N. A title.
Meaning In Amtgard
1. N. The fourth highest title in the Amtgard scale of precedence (after Grand Duke, Archduke, and Duke, often awarded for service as a Kingdom-level Consort. The proper form of address is "Your Excellency" or "His Excellency (Name), Count of (Estate)." If appropriate, "Sir" may be inserted after "Excellency." It is also proper to refer to a noble just by their title and estate.
2. N. Also the title used by the highest officer (Monarch) of a County while they hold that office. If this is the case the Titles will be followed by the name of the 'estate' of which that person is a leader. 'Example:' Squire Wu Gem Fu, Count of Dark Oasis. If the person has a Titles of Nobility they would preceed his name. Count Squire Darken, Duke of Irongate.
Known Counts and Countesses
Count's CoronetCounts are allowed to wear a Coronet. In heraldic representations the coronets of counts are 'Embattled'. That means they have dagged top resembling the parapets of castles.
A count is a nobleman in most European countries, equivalent in rank to a British 'Earl' (whose wife is also a "countess", for lack of an Anglo-Saxon term). The word count comes from French Comte, itself from Latin comes—in its accusative Comitem—meaning "companion", and later "companion of the emperor, delegate of the emperor". Alternative "Count" (Hakushaku) status are used in other countries with different names such as during the Empire of Japan.
Common Amtgard Variants
From the Latin Comes
Comes (genitive: comitis) is the Latin word for companion, either individually or as a member of a collective known as comitatus (compare comitatenses), especially the suite of a magnate, in some cases large and/or formal enough to have a specific name, such as a cohors amicorum. The word comes derives from com- "with" + ire "go."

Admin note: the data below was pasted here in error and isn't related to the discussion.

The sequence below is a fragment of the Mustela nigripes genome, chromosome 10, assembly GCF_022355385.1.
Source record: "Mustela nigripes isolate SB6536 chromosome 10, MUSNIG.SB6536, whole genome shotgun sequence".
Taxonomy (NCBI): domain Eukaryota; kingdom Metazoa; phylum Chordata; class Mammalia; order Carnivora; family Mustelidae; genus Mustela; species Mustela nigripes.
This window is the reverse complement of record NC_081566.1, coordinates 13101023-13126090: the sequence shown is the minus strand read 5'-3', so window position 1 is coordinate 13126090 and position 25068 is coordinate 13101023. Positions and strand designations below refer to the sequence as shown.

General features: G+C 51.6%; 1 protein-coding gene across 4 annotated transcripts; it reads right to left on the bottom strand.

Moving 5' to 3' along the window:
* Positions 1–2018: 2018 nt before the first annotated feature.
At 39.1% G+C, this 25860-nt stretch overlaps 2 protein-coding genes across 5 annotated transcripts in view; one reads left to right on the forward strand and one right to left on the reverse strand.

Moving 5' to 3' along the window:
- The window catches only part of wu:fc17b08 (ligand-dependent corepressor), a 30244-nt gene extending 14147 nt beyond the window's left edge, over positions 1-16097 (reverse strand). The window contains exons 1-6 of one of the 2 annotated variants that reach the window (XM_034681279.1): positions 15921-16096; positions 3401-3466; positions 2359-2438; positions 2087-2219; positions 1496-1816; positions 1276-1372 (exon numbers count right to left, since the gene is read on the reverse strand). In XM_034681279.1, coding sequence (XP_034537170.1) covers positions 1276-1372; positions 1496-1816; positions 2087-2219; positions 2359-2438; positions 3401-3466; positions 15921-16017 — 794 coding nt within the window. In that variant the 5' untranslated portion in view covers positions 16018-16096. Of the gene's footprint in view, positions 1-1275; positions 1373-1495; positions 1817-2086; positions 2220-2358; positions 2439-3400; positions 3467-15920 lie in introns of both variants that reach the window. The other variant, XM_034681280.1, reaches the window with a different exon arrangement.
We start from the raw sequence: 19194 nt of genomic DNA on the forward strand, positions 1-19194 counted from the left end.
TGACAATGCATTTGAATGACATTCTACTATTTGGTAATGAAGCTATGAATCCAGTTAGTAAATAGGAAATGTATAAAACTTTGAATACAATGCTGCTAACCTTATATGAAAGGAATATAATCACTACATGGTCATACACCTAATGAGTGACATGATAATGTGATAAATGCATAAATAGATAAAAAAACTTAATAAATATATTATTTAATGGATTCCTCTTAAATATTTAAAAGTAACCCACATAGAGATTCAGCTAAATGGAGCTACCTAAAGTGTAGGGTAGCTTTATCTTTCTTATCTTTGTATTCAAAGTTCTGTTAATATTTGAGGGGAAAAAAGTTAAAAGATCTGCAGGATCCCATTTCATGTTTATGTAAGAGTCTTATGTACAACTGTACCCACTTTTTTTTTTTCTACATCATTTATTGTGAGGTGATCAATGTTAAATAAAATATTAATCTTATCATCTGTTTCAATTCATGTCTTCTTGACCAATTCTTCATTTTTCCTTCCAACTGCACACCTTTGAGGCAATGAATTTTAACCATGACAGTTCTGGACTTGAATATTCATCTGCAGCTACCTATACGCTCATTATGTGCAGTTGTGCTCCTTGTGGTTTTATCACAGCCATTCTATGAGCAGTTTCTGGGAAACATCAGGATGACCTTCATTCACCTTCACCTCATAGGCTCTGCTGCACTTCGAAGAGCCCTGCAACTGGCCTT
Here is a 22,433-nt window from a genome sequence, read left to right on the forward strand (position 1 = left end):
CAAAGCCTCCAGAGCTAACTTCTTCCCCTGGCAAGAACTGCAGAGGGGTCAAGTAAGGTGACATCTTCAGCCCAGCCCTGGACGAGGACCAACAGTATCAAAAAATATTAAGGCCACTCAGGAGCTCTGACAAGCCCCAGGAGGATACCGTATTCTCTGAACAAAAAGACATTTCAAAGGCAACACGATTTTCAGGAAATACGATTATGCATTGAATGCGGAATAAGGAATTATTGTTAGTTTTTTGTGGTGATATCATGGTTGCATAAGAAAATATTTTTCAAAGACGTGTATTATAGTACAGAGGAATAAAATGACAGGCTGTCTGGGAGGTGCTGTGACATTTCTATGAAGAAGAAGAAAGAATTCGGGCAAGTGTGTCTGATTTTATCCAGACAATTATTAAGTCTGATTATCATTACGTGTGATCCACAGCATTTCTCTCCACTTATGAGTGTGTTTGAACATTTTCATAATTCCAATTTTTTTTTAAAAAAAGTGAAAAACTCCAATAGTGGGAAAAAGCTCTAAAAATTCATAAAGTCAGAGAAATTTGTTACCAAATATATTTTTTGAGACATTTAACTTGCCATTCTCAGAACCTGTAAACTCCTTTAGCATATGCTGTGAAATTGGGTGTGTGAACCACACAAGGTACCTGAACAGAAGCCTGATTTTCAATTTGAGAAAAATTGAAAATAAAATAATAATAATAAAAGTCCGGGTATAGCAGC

- Albanian Kont Konteshë
- Catalan; Comte Comtessa Comtat
- English; Count (applies to title granted by monarchies other than UK) Countess (even where Earl applies) Earldom for an Earl; Countship or county for a count, but the last is also, and indeed rather, in Anglo-Saxon countries an administrative district
- French; Comte — cfr. the variation ?Comtor Comtesse Comté
- Irish; Cunta; Iarla Cuntaois, Baniarla Honorary title only; iarla does not derive from Latin comes.
- Italian; Conte Contessa Contea, Contado, Comitato
- Greek; Κόμης (Komes) Κόμισσα (Komissa) Κομητεία (Kometeia)
- Hebrew; Rozen (רוזן) Rozenet (רוזנת) Roznoot (רוזנות); these do not derive from Latin comes.
- Latin; (feudal jargon, not classical) Comes Comitissa Comitatus
- Maltese; Konti Kontessa
- Monegasque; Conte Contessa
- Old English; Hlaford Hlǣfdiġe These do not derive from Latin comes.
- Portuguese; Conde Condessa Condado
- Polish; Komes Komesa Comitates
- Romanian; Conte Contesă Comitat
- Romansh; Cont Contessa
- Scottish Gaelic; Iarla Ban-iarla Honorary title only; iarla does not derive from Latin comes.
- Spanish Conde; Condesa Condado
- Welsh; Iarll Iarlles Iarllaeth; iarll does not derive from Latin c
From the Germaic, "Graf"
Equivlant title to "Count" from the German, "Graf"
- Belarusian Граф (Graf) Графiня (Grafinya) Графствa (Grafstva)
- Bulgarian Граф (Graf) Графиня (Grafinya) Графство (Grafstvo)
- Croatian Grof Grofica Grofovija
- Czech Hrabě Hraběnka Hrabství
- Danish Greve Grevinde Grevskab
- Dutch Graaf Gravin Graafschap
- English Grave
- Estonian Krahv Krahvinna Krahvkond Butl
- Latvian Grāfs Grāfiene Grāfiste
- German Graf Gräfin Grafschaft
- Finnish Kreivi Kreivitär Kreivikunta
- Hungarian Gróf Grófnő, Grófné Grófság
- Icelandic Greifi Greifynja
- Lithuanian Grafas Grafienė Grafystė
- Luxembourgish Grof Gräfin
- Macedonian Grof Grofina
- Polish Hrabia Hrabina Hrabstwo
- Norwegian Greve Grevinne Grevskap
- Romanian Grof (also Conte, see above)
- Russian Граф (Graf) Графиня (Grafinya) Графство (Grafstvo)
- Serbian Grof Grofica Grofovija
- Slovak Gróf Grófka Grófstvo
- Slovene Grof Grofica Grofija
- Swedish Greve Grevinna Grevskap
- Ukrainian Ґраф (Graf) Ґрафiня (Grafinya)
Meaning two, from the Glossary
Synonymous with second. A 300 count requires 300 seconds to elapse.